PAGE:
Weeks after a scathing government report concluded that the U.S. Park Police had lost track of thousands of handguns, rifles and machine guns, the agency has accounted for 98 percent of its arsenal, officials told a congressional oversight panel Friday.
The report, officials said, represented a snapshot in time when the police force was between inventory management systems; the force did not actually lose any weapons, they said. All of its weapons have since been accounted for except those belonging to three officers, one of them overseas with the military and the other two on leave, they said.
“The accountability of weapons used by our law enforcement personnel is of critical importance, and we take the issues raised here very, very seriously,” Jonathan B. Jarvis, who heads the National Park Service, told subcommittee members of the House Natural Resources and Oversight and Government Reform committees. After the hearing, he said: “There are no missing weapons.”
Lawmakers remained skeptical, grilling federal park officials about a report released by the Interior Department’s inspector general’s office in June that not only discovered thousands of weapons unaccounted for but also noted that similar problems were found in 2011, 2009 and 2008 — and were never fixed.
“Are we going to be back here five years from now and the situation’s going to be the same?” asked Rep. John J. Duncan Jr. (R-Tenn.) “Or are you just going to go back to your offices and laugh?”
Rep. Jason Chaffetz (R-Utah) chastised Jarvis and U.S. Park Police Chief Teresa Chambers for the “ongoing problem” and asked for weapon and ammunition inventories, historical purchase data and future purchase projections to be provided to the committees.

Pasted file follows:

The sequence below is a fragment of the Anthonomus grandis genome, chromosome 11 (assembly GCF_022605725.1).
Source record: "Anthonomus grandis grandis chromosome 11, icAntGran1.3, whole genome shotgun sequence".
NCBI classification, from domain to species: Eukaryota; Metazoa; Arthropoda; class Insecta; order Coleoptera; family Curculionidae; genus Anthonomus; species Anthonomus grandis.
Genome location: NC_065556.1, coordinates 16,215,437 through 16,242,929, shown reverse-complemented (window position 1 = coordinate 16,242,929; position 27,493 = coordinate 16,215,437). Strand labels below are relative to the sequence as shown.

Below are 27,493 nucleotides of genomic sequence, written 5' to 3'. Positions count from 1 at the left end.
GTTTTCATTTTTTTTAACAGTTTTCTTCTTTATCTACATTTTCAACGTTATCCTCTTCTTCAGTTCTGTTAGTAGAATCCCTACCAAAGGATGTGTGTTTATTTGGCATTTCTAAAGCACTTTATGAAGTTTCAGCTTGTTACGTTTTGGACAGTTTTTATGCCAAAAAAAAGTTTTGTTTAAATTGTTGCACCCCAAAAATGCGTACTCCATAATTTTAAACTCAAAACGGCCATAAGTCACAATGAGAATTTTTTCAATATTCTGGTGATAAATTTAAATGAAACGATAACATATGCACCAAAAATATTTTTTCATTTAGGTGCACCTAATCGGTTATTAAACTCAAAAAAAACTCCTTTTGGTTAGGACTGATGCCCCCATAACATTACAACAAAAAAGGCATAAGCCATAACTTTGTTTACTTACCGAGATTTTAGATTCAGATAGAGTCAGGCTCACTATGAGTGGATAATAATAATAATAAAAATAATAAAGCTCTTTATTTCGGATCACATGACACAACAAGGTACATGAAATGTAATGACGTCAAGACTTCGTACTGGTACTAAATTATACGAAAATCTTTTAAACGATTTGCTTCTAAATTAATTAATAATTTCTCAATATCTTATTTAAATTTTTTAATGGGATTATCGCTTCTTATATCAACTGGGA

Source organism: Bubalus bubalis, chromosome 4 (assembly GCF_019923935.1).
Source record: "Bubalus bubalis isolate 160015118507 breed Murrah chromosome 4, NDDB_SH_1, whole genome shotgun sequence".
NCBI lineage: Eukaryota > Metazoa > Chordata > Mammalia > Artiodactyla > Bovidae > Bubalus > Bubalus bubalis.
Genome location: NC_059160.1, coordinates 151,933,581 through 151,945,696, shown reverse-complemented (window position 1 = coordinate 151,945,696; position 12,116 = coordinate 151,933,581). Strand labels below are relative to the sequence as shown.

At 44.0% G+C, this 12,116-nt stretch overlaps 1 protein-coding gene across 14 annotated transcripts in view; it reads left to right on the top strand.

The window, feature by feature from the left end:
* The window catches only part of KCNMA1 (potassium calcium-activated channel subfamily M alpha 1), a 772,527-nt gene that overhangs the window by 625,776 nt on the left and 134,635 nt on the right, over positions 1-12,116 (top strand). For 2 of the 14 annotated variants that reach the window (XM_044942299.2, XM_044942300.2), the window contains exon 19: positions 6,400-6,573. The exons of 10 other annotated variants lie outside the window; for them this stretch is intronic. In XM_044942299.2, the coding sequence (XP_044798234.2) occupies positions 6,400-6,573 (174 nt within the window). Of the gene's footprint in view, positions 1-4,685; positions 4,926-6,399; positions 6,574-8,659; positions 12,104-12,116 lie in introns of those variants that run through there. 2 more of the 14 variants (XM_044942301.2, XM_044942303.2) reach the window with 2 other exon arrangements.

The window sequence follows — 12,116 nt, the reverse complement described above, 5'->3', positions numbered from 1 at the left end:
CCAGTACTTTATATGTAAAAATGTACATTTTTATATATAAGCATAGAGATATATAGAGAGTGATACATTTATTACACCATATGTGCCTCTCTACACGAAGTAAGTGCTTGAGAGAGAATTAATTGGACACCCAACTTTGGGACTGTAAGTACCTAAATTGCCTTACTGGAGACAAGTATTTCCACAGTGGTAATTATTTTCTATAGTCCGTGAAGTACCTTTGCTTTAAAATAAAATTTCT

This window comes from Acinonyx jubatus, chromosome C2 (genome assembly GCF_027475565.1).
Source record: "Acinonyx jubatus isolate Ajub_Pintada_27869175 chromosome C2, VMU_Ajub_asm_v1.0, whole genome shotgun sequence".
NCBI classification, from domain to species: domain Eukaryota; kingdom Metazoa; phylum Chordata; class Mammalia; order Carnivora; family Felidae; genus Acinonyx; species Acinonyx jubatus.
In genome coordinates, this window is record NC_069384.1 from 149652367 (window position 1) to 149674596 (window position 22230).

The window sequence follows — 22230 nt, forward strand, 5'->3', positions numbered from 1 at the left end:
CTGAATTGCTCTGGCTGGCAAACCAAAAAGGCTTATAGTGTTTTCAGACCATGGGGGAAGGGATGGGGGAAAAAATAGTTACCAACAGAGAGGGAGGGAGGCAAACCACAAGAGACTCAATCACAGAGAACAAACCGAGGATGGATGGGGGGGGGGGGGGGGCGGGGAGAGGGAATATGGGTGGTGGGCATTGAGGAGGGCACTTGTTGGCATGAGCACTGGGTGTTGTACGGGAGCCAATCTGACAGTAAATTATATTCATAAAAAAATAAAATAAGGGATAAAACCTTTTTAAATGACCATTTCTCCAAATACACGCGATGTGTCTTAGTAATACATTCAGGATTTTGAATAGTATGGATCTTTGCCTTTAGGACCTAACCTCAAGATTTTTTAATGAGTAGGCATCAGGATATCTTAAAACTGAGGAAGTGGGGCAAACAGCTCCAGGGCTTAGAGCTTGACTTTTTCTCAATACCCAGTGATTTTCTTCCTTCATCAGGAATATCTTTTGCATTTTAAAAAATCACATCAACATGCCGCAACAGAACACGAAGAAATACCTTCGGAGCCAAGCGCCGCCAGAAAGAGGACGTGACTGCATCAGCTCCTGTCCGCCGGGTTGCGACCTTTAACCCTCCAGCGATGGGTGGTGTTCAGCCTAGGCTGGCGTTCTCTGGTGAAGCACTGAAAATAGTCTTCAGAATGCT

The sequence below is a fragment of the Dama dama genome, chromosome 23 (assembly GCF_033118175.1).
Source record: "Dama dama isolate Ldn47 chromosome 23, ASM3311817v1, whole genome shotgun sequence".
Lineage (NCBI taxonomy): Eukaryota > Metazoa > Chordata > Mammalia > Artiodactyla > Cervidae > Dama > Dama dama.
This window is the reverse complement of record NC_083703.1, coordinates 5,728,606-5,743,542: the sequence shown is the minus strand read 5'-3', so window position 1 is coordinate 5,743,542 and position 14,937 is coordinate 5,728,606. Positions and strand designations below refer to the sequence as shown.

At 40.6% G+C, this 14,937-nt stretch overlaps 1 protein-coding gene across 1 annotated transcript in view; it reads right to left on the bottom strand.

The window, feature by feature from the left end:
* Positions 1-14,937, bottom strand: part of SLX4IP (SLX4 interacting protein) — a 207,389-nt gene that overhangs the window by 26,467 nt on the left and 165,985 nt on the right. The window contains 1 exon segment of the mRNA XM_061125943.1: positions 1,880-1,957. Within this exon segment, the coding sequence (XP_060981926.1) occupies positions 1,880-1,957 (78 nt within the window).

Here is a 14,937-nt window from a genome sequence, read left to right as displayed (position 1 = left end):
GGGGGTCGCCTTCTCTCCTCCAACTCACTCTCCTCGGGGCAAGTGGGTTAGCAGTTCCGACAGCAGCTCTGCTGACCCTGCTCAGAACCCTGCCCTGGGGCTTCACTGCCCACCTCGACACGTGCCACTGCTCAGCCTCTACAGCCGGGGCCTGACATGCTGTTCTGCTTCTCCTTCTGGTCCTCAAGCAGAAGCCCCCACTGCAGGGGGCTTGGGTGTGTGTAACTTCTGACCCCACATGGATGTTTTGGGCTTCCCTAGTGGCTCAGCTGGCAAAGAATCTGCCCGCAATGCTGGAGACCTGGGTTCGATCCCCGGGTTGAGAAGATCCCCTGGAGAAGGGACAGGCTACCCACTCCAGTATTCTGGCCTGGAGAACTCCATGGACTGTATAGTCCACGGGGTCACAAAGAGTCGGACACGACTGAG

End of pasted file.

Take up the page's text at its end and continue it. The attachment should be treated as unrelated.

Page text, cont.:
“If the president wants some gun control, perhaps he should start with the Park Police,” Chaffetz said.
Chambers defended her department throughout the hearing. “At every step along the way, extreme action was taken,” she said.
She added that during the inspector general’s investigation, she could not say “with certainty” that all weapons had been accounted for. “But we can say that now,” she told lawmakers. “It has been reconciled.”
Jarvis, too, defended the Park Police. “We have an inventory management issue, and that’s exactly what the IG found. They came in, they could not reconcile the weapons that they saw in U.S. Park Police possession against what should be a computerized database.”
More than 600 officers serve with the Park Police, patrolling National Park Service property across the nation, including the Mall and many of Washington’s monuments and acres of parkland.
The 2013 review began in part when an anonymous tipster said Park Police officers were improperly taking weapons home. The report documented two such instances, but one of them was disproved after the report’s publication, when a former chief of the Park Police produced paperwork showing that he had properly taken his weapon with him to a new federal job.
“Commanders up to and including the chief of police have a lackadaisical attitude toward firearms management,” wrote Mary L. Kendall, the deputy inspector general. “Historical evidence indicates that the indifference is a product of years of inattention to administrative detail.”
Ian R. Glick, chairman of the U.S. Park Police’s Fraternal Order of Police, called the inspector general’s report “reckless” and “subjective” and said it undermined the public’s confidence in the police force.
Lawmakers were frustrated with the agency, and some wondered whether an inventory of its ammunition would bring to light the same concerns.
“They’ve got to get their act together,” said Rep. Rob Bishop (R-Utah). “This is not the way to run a government agency.”
Chaffetz also brought up the recent vandalism at the Lincoln Memorial, which is guarded by Park Police, calling it “totally and wholly unacceptable that we don’t have the adequate control on something so precious and so visible, so close to the White House.”